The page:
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Following the introduction of the GDPR and the Data Protection Act 2018, one of the changes that has often been overlooked by employers has been the impact on the provision of references. Providing a reference about an employee to a prospective employer, will generally involve the disclosure and therefore the processing of personal data and so will accordingly need to be compliant with data protection law.

It is important to note that, except in certain specifically regulated sectors, an employer is under no obligation to provide a reference and employers can generally decline to do so, however organisations should be consistent in their approach or else the possibility of discrimination or victimisation claims may arise. 

Responding to a request - lawful basis for processing

When responding to a reference request, employers will need to consider and document their lawful basis for processing the personal data of the employee. This is central to the concept of “fair and lawful processing” which is at the heart of data protection legislation.  In an employment context the lawful grounds or conditions which should usually be relied upon will be either that the processing is necessary for the performance of the contract with the employee or that it is necessary to fulfil a legal obligation. However neither of those fit easily with the provision of a reference.  Consent is an additional ground. Most commentators on data protection and indeed the Information Commissioner suggest however that in most cases any consent given by employees will not be valid because of the imbalance in the power relationship. However the situation is arguably different in the case of references where it is the employee who wishes the reference to be given and they are not in any way under pressure from the current employer such as might invalidate any consent given.  It may be possible, when responding to a reference request, to base the processing on the backstop condition of the “legitimate interests” of the employer or, more likely those of the third party prospective employer seeking to ensure that they appoint a suitable candidate but depending upon the scope of the reference the ability to rely upon this ground may be uncertain. In those circumstances most employers responding to a request for a reference may accordingly want to rely on the data subject’s consent to process the data contained within the reference. In order to be GDPR compliant such consent will have to be unambiguous and clearly documented.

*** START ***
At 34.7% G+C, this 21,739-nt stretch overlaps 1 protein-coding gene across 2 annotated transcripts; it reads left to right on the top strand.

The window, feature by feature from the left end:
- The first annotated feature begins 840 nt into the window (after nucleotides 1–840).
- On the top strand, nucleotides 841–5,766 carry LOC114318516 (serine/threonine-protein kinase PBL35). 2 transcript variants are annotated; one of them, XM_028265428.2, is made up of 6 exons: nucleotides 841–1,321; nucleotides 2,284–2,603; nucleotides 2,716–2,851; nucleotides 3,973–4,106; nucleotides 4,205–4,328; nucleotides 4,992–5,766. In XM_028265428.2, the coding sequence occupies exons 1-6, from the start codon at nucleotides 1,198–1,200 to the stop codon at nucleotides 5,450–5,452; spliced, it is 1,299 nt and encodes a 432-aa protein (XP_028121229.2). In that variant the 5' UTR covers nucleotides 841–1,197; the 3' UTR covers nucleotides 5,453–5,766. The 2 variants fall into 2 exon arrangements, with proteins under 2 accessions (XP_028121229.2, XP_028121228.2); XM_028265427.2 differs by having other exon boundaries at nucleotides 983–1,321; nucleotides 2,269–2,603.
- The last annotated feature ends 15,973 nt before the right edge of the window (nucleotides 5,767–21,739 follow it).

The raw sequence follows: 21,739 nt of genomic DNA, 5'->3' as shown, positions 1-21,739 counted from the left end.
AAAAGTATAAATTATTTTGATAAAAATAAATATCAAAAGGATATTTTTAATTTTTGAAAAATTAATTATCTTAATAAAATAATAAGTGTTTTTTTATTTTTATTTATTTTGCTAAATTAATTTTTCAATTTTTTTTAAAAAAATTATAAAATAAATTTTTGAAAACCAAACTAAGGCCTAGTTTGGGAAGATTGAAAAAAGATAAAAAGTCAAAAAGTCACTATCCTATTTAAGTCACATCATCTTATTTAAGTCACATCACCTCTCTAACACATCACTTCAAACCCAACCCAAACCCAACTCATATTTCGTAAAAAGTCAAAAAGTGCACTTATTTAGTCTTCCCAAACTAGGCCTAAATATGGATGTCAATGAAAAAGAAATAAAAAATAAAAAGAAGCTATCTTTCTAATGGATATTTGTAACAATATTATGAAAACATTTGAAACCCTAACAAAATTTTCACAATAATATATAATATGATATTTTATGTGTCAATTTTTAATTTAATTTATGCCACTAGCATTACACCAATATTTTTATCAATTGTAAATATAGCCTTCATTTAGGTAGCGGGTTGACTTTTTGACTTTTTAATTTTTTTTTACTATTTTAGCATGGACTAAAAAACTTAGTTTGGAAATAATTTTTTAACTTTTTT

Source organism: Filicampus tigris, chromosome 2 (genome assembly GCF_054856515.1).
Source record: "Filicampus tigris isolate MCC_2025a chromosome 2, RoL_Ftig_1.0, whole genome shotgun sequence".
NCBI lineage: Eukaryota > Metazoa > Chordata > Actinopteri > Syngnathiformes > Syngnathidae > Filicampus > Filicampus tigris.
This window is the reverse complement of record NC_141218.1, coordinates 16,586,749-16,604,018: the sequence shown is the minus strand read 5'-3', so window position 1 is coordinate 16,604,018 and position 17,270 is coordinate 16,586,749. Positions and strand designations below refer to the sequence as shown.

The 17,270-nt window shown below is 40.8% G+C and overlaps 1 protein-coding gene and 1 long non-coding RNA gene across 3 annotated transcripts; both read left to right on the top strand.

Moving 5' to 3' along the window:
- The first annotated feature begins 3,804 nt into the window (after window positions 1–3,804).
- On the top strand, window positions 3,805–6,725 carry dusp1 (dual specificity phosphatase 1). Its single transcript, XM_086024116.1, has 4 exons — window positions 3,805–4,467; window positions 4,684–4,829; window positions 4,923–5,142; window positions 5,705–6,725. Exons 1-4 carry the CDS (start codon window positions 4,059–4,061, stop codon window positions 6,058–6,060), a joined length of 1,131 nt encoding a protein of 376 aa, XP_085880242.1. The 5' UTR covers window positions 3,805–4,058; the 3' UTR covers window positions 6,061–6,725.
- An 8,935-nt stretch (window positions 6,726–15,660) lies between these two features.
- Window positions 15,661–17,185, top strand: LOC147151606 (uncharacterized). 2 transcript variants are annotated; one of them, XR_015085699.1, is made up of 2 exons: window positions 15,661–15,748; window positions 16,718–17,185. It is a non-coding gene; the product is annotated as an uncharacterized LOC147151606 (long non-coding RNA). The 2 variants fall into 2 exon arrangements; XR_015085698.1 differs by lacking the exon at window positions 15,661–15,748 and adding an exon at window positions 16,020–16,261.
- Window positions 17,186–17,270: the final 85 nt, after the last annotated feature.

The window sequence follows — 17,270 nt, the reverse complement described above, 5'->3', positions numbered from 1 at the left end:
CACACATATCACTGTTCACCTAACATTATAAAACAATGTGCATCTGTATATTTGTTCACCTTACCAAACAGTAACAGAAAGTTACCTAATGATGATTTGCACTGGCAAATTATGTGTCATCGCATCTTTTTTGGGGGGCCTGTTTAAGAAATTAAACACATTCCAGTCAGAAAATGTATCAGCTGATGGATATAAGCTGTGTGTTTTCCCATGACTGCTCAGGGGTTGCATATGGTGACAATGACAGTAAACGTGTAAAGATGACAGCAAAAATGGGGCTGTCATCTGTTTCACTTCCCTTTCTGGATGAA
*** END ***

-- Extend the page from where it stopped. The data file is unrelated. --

There are two ways an employer can document a data subject’s consent. Firstly, at an exit interview they can ask the employee for their consent to retain information and process it for the purposes of providing future references and record this in a suitable format. Secondly, the current employer could put the onus on the prospective employer and make sure that they document and produce the employee’s consent to the current employer providing a reference. Employers will want to keep a copy of the evidence of consent in order to be able to demonstrate their lawful basis for processing.  Any consent form used should document precisely what the data subject has consented to their former employee disclosing. In addition to this, if the prospective employer is located out-with the EEA then the data subject will have to consent to their data being transferred in that way.

Special categories of Information